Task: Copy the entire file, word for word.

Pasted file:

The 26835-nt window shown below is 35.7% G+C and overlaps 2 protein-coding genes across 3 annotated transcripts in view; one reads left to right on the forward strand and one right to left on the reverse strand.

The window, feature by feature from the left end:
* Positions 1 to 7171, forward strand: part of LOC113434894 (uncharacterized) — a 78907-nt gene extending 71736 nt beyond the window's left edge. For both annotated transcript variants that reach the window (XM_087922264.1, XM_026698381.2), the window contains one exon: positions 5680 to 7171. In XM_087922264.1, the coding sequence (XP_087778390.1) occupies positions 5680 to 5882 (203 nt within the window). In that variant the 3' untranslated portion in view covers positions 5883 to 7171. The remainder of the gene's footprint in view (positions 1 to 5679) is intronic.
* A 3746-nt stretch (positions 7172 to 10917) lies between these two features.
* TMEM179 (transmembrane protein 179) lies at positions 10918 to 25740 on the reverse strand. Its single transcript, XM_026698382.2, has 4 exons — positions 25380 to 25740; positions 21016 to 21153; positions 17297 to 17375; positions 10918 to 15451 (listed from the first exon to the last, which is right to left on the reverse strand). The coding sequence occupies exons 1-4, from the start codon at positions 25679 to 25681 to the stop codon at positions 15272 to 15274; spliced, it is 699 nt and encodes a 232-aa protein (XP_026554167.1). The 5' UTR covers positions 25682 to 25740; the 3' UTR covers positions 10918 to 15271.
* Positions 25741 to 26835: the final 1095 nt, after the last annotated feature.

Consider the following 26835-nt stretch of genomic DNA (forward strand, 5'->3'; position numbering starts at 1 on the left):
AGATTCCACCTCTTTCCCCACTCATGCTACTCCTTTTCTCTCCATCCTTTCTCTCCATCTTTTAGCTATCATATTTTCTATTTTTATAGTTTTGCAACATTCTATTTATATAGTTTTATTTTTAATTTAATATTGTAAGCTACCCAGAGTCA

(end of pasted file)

The 26835-nt window shown below is 35.7% G+C and overlaps 2 protein-coding genes across 3 annotated transcripts in view; one reads left to right on the forward strand and one right to left on the reverse strand.

The window, feature by feature from the left end:
* Positions 1 to 7171, forward strand: part of LOC113434894 (uncharacterized) — a 78907-nt gene extending 71736 nt beyond the window's left edge. For both annotated transcript variants that reach the window (XM_087922264.1, XM_026698381.2), the window contains one exon: positions 5680 to 7171. In XM_087922264.1, the coding sequence (XP_087778390.1) occupies positions 5680 to 5882 (203 nt within the window). In that variant the 3' untranslated portion in view covers positions 5883 to 7171. The remainder of the gene's footprint in view (positions 1 to 5679) is intronic.
* A 3746-nt stretch (positions 7172 to 10917) lies between these two features.
* TMEM179 (transmembrane protein 179) lies at positions 10918 to 25740 on the reverse strand. Its single transcript, XM_026698382.2, has 4 exons — positions 25380 to 25740; positions 21016 to 21153; positions 17297 to 17375; positions 10918 to 15451 (listed from the first exon to the last, which is right to left on the reverse strand). The coding sequence occupies exons 1-4, from the start codon at positions 25679 to 25681 to the stop codon at positions 15272 to 15274; spliced, it is 699 nt and encodes a 232-aa protein (XP_026554167.1). The 5' UTR covers positions 25682 to 25740; the 3' UTR covers positions 10918 to 15271.
* Positions 25741 to 26835: the final 1095 nt, after the last annotated feature.

Consider the following 26835-nt stretch of genomic DNA (forward strand, 5'->3'; position numbering starts at 1 on the left):
AGATTCCACCTCTTTCCCCACTCATGCTACTCCTTTTCTCTCCATCCTTTCTCTCCATCTTTTAGCTATCATATTTTCTATTTTTATAGTTTTGCAACATTCTATTTATATAGTTTTATTTTTAATTTAATATTGTAAGCTACCCAGAGTCA